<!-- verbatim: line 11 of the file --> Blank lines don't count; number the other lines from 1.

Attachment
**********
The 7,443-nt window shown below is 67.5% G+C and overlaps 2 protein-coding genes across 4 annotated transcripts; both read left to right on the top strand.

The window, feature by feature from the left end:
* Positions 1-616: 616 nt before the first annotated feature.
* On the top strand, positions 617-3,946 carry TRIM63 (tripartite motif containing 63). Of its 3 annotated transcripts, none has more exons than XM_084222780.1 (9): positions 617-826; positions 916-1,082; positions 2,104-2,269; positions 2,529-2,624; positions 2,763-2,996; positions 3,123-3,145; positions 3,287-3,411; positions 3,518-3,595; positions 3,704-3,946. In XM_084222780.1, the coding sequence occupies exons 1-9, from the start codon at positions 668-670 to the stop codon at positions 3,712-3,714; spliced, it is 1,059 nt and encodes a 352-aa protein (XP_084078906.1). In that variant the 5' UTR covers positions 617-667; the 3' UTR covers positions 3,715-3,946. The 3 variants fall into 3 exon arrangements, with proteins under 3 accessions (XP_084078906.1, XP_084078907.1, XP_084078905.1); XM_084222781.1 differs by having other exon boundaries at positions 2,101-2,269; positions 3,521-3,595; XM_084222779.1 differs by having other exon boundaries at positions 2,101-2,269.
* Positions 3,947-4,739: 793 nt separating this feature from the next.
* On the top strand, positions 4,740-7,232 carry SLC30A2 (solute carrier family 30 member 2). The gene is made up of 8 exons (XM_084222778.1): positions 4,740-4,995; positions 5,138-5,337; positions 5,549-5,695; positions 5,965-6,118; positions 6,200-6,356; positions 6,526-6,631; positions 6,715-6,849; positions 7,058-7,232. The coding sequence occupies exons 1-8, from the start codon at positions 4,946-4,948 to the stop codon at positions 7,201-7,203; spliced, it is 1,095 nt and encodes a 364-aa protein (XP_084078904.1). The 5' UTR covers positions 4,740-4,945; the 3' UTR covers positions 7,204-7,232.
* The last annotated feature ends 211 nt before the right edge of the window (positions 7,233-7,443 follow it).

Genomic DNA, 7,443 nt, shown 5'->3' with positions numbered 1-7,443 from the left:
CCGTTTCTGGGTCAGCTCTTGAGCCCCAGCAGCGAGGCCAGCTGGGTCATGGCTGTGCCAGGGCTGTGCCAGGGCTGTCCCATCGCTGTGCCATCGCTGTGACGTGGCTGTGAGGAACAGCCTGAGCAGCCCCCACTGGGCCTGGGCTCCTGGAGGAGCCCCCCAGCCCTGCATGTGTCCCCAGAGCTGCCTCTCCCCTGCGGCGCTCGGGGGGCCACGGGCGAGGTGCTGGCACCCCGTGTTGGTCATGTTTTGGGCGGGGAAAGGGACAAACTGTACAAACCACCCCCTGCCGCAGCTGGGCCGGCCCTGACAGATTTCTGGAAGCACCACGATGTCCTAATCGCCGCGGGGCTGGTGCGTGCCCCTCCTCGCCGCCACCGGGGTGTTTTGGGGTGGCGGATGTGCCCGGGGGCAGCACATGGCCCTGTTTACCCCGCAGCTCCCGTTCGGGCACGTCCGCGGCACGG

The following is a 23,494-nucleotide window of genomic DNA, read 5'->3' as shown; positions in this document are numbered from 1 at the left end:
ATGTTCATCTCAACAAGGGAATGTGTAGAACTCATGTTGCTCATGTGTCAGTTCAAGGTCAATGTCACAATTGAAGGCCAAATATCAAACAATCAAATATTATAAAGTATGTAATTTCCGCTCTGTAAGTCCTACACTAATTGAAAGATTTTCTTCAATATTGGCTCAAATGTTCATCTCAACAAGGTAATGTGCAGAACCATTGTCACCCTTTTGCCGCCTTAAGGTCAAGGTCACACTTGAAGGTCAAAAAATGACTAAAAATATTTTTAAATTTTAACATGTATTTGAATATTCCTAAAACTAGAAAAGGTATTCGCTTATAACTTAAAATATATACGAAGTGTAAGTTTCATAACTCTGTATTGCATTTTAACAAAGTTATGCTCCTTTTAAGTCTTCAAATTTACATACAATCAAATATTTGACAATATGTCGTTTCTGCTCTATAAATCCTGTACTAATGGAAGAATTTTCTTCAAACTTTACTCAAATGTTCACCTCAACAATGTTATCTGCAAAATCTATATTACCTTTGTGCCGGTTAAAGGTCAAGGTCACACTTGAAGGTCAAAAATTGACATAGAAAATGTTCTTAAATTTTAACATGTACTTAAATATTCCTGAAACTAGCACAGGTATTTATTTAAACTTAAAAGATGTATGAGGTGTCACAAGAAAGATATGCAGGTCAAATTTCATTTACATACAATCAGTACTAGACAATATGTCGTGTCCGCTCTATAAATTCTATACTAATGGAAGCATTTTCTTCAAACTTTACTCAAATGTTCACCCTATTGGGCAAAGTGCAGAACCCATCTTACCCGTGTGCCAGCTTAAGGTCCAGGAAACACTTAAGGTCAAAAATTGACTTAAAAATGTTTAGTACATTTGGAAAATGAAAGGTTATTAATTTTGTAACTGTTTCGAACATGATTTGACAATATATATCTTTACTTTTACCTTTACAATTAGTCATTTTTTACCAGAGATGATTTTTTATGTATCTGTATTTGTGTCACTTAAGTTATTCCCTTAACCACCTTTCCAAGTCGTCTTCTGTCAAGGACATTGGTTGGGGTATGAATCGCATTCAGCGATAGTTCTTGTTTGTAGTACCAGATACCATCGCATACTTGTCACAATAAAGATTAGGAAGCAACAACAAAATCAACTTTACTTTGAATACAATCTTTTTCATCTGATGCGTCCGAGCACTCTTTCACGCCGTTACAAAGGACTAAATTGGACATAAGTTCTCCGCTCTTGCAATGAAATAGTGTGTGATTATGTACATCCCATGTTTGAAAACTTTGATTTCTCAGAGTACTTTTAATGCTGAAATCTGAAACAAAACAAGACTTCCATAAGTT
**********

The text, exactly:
ATGTTCATCTCAACAAGGGAATGTGTAGAACTCATGTTGCTCATGTGTCAGTTCAAGGTCAATGTCACAATTGAAGGCCAAATATCAAACAATCAAATATTATAAAGTATGTAATTTCCGCTCTGTAAGTCCTACACTAATTGAAAGATTTTCTTCAATATTGGCTCAAATGTTCATCTCAACAAGGTAATGTGCAGAACCATTGTCACCCTTTTGCCGCCTTAAGGTCAAGGTCACACTTGAAGGTCAAAAAATGACTAAAAATATTTTTAAATTTTAACATGTATTTGAATATTCCTAAAACTAGAAAAGGTATTCGCTTATAACTTAAAATATATACGAAGTGTAAGTTTCATAACTCTGTATTGCATTTTAACAAAGTTATGCTCCTTTTAAGTCTTCAAATTTACATACAATCAAATATTTGACAATATGTCGTTTCTGCTCTATAAATCCTGTACTAATGGAAGAATTTTCTTCAAACTTTACTCAAATGTTCACCTCAACAATGTTATCTGCAAAATCTATATTACCTTTGTGCCGGTTAAAGGTCAAGGTCACACTTGAAGGTCAAAAATTGACATAGAAAATGTTCTTAAATTTTAACATGTACTTAAATATTCCTGAAACTAGCACAGGTATTTATTTAAACTTAAAAGATGTATGAGGTGTCACAAGAAAGATATGCAGGTCAAATTTCATTTACATACAATCAGTACTAGACAATATGTCGTGTCCGCTCTATAAATTCTATACTAATGGAAGCATTTTCTTCAAACTTTACTCAAATGTTCACCCTATTGGGCAAAGTGCAGAACCCATCTTACCCGTGTGCCAGCTTAAGGTCCAGGAAACACTTAAGGTCAAAAATTGACTTAAAAATGTTTAGTACATTTGGAAAATGAAAGGTTATTAATTTTGTAACTGTTTCGAACATGATTTGACAATATATATCTTTACTTTTACCTTTACAATTAGTCATTTTTTACCAGAGATGATTTTTTATGTATCTGTATTTGTGTCACTTAAGTTATTCCCTTAACCACCTTTCCAAGTCGTCTTCTGTCAAGGACATTGGTTGGGGTATGAATCGCATTCAGCGATAGTTCTTGTTTGTAGTACCAGATACCATCGCATACTTGTCACAATAAAGATTAGGAAGCAACAACAAAATCAACTTTACTTTGAATACAATCTTTTTCATCTGATGCGTCCGAGCACTCTTTCACGCCGTTACAAAGGACTAAATTGGACATAAGTTCTCCGCTCTTGCAATGAAATAGTGTGTGATTATGTACATCCCATGTTTGAAAACTTTGATTTCTCAGAGTACTTTTAATGCTGAAATCTGAAACAAAACAAGACTTCCATAAGTT